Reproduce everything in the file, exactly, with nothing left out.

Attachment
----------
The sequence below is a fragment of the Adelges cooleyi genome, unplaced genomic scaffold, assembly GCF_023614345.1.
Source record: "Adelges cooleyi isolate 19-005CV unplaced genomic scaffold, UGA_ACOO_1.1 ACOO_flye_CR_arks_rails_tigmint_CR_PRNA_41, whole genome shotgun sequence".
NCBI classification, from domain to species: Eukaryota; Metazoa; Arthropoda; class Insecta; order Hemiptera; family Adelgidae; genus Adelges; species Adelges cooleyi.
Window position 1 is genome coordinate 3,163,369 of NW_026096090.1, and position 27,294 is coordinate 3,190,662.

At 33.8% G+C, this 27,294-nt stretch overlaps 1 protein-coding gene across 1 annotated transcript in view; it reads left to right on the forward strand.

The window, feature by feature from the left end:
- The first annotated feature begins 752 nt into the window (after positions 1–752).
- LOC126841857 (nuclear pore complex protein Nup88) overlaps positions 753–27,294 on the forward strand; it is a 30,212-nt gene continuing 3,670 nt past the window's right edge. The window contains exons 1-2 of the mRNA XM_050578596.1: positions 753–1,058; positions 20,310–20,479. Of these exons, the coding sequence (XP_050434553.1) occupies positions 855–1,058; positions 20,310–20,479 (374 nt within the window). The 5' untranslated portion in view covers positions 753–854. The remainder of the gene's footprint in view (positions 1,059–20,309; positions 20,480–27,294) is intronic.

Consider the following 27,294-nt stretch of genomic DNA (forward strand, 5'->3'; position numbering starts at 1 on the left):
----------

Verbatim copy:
The sequence below is a fragment of the Adelges cooleyi genome, unplaced genomic scaffold, assembly GCF_023614345.1.
Source record: "Adelges cooleyi isolate 19-005CV unplaced genomic scaffold, UGA_ACOO_1.1 ACOO_flye_CR_arks_rails_tigmint_CR_PRNA_41, whole genome shotgun sequence".
NCBI classification, from domain to species: Eukaryota; Metazoa; Arthropoda; class Insecta; order Hemiptera; family Adelgidae; genus Adelges; species Adelges cooleyi.
Window position 1 is genome coordinate 3,163,369 of NW_026096090.1, and position 27,294 is coordinate 3,190,662.

At 33.8% G+C, this 27,294-nt stretch overlaps 1 protein-coding gene across 1 annotated transcript in view; it reads left to right on the forward strand.

The window, feature by feature from the left end:
- The first annotated feature begins 752 nt into the window (after positions 1–752).
- LOC126841857 (nuclear pore complex protein Nup88) overlaps positions 753–27,294 on the forward strand; it is a 30,212-nt gene continuing 3,670 nt past the window's right edge. The window contains exons 1-2 of the mRNA XM_050578596.1: positions 753–1,058; positions 20,310–20,479. Of these exons, the coding sequence (XP_050434553.1) occupies positions 855–1,058; positions 20,310–20,479 (374 nt within the window). The 5' untranslated portion in view covers positions 753–854. The remainder of the gene's footprint in view (positions 1,059–20,309; positions 20,480–27,294) is intronic.

Consider the following 27,294-nt stretch of genomic DNA (forward strand, 5'->3'; position numbering starts at 1 on the left):